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Strip-till Offers Best of No-Till and Cultivation

Friday, December 1, 2000
filed under: Equipment

Strip-till Offers Best of No-Till and Cultivation

Practice can help sunflower and other row crops get off to a faster start

Strip-till promises the best of both no-till and cultivation, allowing savings in time, moisture and fuel use, and helping row crops get off to a faster start. For some producers, it could bring greater flexibility to plant confection sunflower and later-maturing hybrids of sunflower and other crops.

“Think of it (strip-till) as a hybrid between no-till and ridge-till, in which growers can capitalize on the cost reduction benefits of conservation tillage,” says Troy Sayler, seed systems manager for Monsanto Seed, Bismarck, ND.

The strip tiller is used to place fertilizer and create a furrow for seeding. Knives on the strip tiller (most commonly set at a 30” spacing) prepare the seedbed and place fertilizer (dry or liquid, depending on the setup of a particular unit) simultaneously. The knives used in combination with coulters cut through residue while the untilled area of the row (about two-thirds of the row width) remains covered with residue, to benefit moisture retention and microbial activity that builds organic matter.

Once the strip-till operation is completed in the fall (when the practice is recommended) or first thing in the spring, then corn, soybeans, or sunflower can be seeded into the strips with a row crop planter.

Sayler cites a number of benefits with strip-till:

 Soil in the narrow tilled area warms faster, and may be 5 to 8 degrees warmer than the rest of the row.

 Fertilizer can be placed “2x2,” with seed 2” below the soil and fertilizer 2” below the seed.

 The aerated strips will encourage earlier planting as compared to no-till if excessive moisture is a problem.

 Less fuel use as opposed to conventional tillage.

 The promise of greater yields. Sayler points to University of Illinois research on strip-till in 1996 and 1997, which indicated a two-year average increase in yield of 35 bu./acre for strip-till over no-till, and 3 bu./acre over conventional.

Ag Systems based in Hutchinson, MN, manufactures the strip tillers. Company vice president Paul Lenz says strip till is more commonplace in growing regions further south, and used with success in tobacco and cotton. The concept has been working its way north, however, partly because farms are getting larger—and producers are looking for ways to cover more acreage more efficiently.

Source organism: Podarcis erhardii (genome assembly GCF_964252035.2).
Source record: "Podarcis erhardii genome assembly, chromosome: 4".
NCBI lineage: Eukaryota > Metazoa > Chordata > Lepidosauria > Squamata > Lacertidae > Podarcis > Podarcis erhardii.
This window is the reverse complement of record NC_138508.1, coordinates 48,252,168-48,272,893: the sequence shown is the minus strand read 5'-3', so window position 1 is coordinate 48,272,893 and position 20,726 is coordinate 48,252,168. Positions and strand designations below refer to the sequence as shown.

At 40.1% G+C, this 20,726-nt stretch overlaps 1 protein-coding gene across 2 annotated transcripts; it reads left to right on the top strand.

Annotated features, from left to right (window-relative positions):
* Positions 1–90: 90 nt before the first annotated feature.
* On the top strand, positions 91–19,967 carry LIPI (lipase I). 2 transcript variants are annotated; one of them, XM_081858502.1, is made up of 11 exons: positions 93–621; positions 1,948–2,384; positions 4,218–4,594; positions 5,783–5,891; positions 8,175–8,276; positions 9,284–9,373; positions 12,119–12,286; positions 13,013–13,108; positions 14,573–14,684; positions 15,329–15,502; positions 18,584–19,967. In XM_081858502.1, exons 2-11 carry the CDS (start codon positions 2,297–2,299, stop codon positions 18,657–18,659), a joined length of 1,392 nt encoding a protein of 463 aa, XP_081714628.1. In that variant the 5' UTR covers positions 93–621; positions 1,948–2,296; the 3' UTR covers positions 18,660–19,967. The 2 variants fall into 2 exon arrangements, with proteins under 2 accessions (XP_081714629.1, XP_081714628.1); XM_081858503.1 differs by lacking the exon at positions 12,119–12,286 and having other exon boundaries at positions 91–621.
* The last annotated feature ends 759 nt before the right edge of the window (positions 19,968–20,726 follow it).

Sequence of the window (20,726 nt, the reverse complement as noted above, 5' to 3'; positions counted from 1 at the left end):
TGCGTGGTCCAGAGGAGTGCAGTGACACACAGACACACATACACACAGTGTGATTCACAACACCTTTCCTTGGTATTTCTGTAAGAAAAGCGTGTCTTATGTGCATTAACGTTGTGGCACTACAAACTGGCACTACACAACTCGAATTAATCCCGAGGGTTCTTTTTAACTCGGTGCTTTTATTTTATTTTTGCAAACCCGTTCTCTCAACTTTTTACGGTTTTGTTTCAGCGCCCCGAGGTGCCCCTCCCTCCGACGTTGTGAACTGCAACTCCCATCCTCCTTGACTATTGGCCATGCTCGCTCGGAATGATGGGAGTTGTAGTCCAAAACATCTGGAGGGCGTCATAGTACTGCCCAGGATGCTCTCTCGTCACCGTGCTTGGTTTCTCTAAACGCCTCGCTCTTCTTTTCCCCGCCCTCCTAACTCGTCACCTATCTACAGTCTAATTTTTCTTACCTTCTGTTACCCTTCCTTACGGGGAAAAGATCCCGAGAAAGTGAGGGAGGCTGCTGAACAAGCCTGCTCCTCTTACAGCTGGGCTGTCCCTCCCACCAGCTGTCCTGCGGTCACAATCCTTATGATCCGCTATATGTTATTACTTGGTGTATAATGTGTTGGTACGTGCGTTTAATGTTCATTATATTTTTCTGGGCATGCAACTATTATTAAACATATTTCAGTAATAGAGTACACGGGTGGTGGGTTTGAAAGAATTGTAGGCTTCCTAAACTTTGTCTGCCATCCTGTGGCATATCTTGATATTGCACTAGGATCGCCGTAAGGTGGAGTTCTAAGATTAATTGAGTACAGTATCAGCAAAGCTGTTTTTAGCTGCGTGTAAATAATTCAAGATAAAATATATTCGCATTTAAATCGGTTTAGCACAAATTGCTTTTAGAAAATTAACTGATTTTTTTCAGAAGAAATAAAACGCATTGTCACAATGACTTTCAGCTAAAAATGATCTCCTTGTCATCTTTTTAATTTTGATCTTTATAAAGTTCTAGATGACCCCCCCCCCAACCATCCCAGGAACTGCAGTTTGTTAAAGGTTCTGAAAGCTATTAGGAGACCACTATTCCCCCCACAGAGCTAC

Each strip tiller (which Lenz refers to officially as the “Thru-Flow strip-till deep bander”) is custom finished depending on the growing area, he notes, fitted with different blades or knives depending on user needs. While the company makes 8 and 12-row units, Lenz’ company has the capacity to make a 16-row unit, he says.

Ted Chizek, a distributor of the strip tillers based in Casselton, ND, says cost of a new unit can range between $18,000 and $28,000, depending on unit size and attachments. Lease and renting options are also available.

Sayler’s company leased an 8-row unit for its retailers to provide for producer customers to use this past fall and next spring. Rental cost to producers may vary, but it’s about $3/acre. Providing the unit partly promotes a good agronomic practice. But it could also mean good business— strip-till could help Monsanto sell Roundup Ready seed, and Roundup for pre-plant burndown treatments.

The tractor requirement to pull a strip tiller is a minimum of 160 horsepower with 3 hydraulic remotes, and capable of a fourth hose to relieve back pressure from the air delivery fan. This hose runs back to the tractor hydraulic reservoir, similar to most air seeding systems.

Byron Richard hoped snow would hold off long enough for him to try strip-tilling this fall, to save on seedbed preparation time next spring. That didn’t happen, but he’s going to try it anyway next spring on his farm near Belfield, ND, where he grows oil sunflower, durum, spring wheat, canola, crambe, and corn.

Richard, who also has a seed and herbicide business, figures strip-till may benefit his corn, and give him better odds at trying confection sunflower.

“If we can get in the field sooner and get quicker emergence, maybe we can plant a later-maturing hybrid and get better yield, or plant confection sunflower, and if you want to go with that, you need more growing season,” he says. In his growing area where dryness can hamper good confection yields, getting a confection sunflower crop off to a faster start would also mean a quicker canopy for better moisture retention, and thus greater potential for higher quality and higher test weight.

Richard solid seeds sunflower, so he’ll need to go back to rows in fields where he tries strip-tilling next spring. “We’ll have to see a yield increase to justify the row crop planting,” he says. – Tracy Sayler

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